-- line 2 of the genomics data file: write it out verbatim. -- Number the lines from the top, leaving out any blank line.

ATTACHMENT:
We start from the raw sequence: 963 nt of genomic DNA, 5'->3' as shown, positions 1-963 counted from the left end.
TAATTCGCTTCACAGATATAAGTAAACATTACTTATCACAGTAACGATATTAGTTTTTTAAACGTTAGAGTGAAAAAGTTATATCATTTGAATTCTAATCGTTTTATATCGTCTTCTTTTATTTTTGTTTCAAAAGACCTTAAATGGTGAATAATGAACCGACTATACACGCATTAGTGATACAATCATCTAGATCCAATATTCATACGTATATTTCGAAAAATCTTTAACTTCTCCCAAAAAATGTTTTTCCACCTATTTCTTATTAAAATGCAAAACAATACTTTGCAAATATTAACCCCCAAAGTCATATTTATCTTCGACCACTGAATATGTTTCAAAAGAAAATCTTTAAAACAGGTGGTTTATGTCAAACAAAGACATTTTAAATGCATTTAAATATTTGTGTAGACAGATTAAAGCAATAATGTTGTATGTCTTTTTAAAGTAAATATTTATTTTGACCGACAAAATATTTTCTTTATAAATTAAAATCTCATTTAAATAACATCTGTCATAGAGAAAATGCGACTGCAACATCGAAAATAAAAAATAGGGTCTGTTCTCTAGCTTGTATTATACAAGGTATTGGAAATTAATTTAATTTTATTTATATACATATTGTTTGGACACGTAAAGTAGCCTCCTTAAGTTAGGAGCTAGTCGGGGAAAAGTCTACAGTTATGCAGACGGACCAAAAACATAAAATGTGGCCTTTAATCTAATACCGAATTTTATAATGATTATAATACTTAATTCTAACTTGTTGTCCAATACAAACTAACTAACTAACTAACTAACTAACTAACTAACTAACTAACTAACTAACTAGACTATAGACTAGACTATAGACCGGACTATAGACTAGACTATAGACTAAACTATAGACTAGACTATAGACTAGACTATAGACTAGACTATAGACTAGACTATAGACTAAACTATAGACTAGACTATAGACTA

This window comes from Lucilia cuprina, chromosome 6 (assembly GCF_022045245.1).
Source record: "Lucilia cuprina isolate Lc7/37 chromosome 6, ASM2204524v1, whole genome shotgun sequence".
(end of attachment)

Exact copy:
TAATTCGCTTCACAGATATAAGTAAACATTACTTATCACAGTAACGATATTAGTTTTTTAAACGTTAGAGTGAAAAAGTTATATCATTTGAATTCTAATCGTTTTATATCGTCTTCTTTTATTTTTGTTTCAAAAGACCTTAAATGGTGAATAATGAACCGACTATACACGCATTAGTGATACAATCATCTAGATCCAATATTCATACGTATATTTCGAAAAATCTTTAACTTCTCCCAAAAAATGTTTTTCCACCTATTTCTTATTAAAATGCAAAACAATACTTTGCAAATATTAACCCCCAAAGTCATATTTATCTTCGACCACTGAATATGTTTCAAAAGAAAATCTTTAAAACAGGTGGTTTATGTCAAACAAAGACATTTTAAATGCATTTAAATATTTGTGTAGACAGATTAAAGCAATAATGTTGTATGTCTTTTTAAAGTAAATATTTATTTTGACCGACAAAATATTTTCTTTATAAATTAAAATCTCATTTAAATAACATCTGTCATAGAGAAAATGCGACTGCAACATCGAAAATAAAAAATAGGGTCTGTTCTCTAGCTTGTATTATACAAGGTATTGGAAATTAATTTAATTTTATTTATATACATATTGTTTGGACACGTAAAGTAGCCTCCTTAAGTTAGGAGCTAGTCGGGGAAAAGTCTACAGTTATGCAGACGGACCAAAAACATAAAATGTGGCCTTTAATCTAATACCGAATTTTATAATGATTATAATACTTAATTCTAACTTGTTGTCCAATACAAACTAACTAACTAACTAACTAACTAACTAACTAACTAACTAACTAACTAACTAGACTATAGACTAGACTATAGACCGGACTATAGACTAGACTATAGACTAAACTATAGACTAGACTATAGACTAGACTATAGACTAGACTATAGACTAGACTATAGACTAAACTATAGACTAGACTATAGACTA